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    Food protein-induced enterocolitis syndrome (FPIES) is typically diagnosed based on a characteristic clinical history; however, an oral food challenge (OFC) may be necessary to confirm the diagnosis or evaluate for the development of tolerance. FPIES OFC methods vary globally, and there is no universally agreed upon protocol. The objective of this review is to summarize reported FPIES OFC approaches and consider unmet needs in diagnosing and managing FPIES. PubMed database was searched using the keywords food protein-induced enterocolitis syndrome, oral food challenge, cow milk allergy, food allergy, non-immunoglobulin E-mediated food allergy and FPIES. Primary and review articles were selected based on relevance to the diagnosis of FPIES and the FPIES OFC. We reviewed the history of FPIES and the evolution and variations in the FPIES OFC. A summary of current literature suggests that most patients with FPIES will react with 25% to 33% of a standard serving of the challenged food, there is little benefit to offering a divided dose challenge unless there is suspicion of specific immunoglobulin E to the food being challenged, reactions typically appear within 1 to 4 hours of ingestion, and reactions during OFC rarely result in emergency department or intensive care unit admission. International standardization in the FPIES OFC approach is necessary with particular attention to specific dose administration across challenged foods, timing between the patient's reaction and offered OFC to verify tolerance, patient safety considerations before the OFC, and identification of characteristics that would indicate home reintroduction is appropriate. Copyright © 2021 American College of Allergy, Asthma & Immunology. All rights reserved.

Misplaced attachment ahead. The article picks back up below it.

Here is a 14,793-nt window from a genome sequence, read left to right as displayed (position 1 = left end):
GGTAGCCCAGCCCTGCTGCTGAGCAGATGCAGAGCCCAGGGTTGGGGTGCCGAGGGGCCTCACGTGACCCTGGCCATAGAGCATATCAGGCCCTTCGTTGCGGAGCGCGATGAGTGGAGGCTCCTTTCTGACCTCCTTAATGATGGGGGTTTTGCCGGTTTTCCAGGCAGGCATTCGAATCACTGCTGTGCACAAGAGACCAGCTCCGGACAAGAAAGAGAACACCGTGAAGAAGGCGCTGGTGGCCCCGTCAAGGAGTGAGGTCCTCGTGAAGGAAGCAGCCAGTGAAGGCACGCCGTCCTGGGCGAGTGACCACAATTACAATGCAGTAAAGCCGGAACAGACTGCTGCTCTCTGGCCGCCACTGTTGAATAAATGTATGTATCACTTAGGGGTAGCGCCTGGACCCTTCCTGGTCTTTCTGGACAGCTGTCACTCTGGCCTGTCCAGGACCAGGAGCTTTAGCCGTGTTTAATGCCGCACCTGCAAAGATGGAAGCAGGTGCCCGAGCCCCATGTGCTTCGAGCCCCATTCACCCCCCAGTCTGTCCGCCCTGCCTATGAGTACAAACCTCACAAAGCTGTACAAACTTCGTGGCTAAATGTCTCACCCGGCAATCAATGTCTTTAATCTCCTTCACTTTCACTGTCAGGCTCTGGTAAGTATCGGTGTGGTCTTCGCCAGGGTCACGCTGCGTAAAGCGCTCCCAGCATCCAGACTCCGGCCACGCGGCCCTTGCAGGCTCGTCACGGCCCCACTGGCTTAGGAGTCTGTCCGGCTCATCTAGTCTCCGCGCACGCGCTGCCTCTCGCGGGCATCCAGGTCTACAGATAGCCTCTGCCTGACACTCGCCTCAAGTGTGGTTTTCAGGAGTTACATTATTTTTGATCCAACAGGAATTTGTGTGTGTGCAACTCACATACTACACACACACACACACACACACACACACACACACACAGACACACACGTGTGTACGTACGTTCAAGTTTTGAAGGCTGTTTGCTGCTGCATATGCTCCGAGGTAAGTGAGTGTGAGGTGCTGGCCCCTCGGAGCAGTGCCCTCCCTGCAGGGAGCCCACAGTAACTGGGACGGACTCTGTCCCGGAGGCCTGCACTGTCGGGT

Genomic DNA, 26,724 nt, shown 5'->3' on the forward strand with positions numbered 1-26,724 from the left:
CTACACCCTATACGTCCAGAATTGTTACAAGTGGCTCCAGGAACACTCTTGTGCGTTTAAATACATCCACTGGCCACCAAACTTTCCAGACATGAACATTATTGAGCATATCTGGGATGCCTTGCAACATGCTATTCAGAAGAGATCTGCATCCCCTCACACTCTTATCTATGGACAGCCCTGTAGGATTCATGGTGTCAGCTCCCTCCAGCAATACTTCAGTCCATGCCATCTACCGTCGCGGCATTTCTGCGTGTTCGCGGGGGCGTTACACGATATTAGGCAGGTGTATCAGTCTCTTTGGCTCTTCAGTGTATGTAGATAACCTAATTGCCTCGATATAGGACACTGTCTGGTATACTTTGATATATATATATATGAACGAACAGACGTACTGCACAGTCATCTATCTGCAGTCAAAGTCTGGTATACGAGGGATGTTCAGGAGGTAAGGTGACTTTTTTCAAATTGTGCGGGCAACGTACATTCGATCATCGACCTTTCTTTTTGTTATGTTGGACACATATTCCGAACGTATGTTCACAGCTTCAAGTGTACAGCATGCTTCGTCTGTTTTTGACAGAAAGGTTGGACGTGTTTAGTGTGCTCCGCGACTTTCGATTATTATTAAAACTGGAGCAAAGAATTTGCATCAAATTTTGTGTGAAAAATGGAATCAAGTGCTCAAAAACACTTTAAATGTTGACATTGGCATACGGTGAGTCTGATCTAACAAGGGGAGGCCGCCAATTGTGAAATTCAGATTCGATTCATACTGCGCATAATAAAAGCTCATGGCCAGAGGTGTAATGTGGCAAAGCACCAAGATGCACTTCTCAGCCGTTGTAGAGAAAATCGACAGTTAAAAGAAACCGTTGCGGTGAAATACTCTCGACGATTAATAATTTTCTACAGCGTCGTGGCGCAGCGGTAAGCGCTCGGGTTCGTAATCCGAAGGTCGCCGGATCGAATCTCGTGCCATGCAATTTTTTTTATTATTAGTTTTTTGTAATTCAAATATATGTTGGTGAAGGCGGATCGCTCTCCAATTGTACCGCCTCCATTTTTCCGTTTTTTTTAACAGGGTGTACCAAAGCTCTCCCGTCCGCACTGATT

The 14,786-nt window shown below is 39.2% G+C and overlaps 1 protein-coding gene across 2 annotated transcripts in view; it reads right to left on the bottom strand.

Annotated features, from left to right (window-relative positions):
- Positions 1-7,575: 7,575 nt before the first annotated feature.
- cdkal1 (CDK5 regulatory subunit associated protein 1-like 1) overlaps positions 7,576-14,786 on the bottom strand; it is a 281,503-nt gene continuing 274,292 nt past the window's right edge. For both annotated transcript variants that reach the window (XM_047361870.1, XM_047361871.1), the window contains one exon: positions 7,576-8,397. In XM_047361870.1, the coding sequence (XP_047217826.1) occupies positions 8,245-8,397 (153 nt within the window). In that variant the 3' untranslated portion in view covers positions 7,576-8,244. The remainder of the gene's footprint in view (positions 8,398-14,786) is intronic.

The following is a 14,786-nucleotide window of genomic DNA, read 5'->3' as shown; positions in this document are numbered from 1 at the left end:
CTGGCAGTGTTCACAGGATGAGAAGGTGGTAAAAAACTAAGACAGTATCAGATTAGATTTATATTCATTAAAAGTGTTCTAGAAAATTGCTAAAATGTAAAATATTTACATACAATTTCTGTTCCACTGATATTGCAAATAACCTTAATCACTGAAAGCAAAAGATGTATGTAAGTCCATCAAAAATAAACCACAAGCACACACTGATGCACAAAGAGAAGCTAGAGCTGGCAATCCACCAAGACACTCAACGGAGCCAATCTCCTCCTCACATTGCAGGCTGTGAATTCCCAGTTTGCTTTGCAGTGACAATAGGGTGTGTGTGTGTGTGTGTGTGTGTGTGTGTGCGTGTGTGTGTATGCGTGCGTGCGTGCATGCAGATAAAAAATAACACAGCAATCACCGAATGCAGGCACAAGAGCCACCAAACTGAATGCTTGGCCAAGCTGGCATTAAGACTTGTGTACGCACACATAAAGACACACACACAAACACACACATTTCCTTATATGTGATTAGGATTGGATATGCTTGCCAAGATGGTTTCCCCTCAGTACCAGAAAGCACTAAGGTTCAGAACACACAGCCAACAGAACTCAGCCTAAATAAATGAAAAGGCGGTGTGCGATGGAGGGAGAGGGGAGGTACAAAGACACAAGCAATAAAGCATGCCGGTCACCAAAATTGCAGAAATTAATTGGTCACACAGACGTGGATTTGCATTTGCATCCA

Citation

    J Andrew Bird, Simona Barni, Terri F Brown-Whitehorn, George du Toit, Sonsoles Infante, Anna Nowak-Wegrzyn. Food protein-induced enterocolitis syndrome oral food challenge: Time for a change? Annals of allergy, asthma & immunology : official publication of the American College of Allergy, Asthma, & Immunology. 2021 May;126(5):506-515

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    PMID: 33662509

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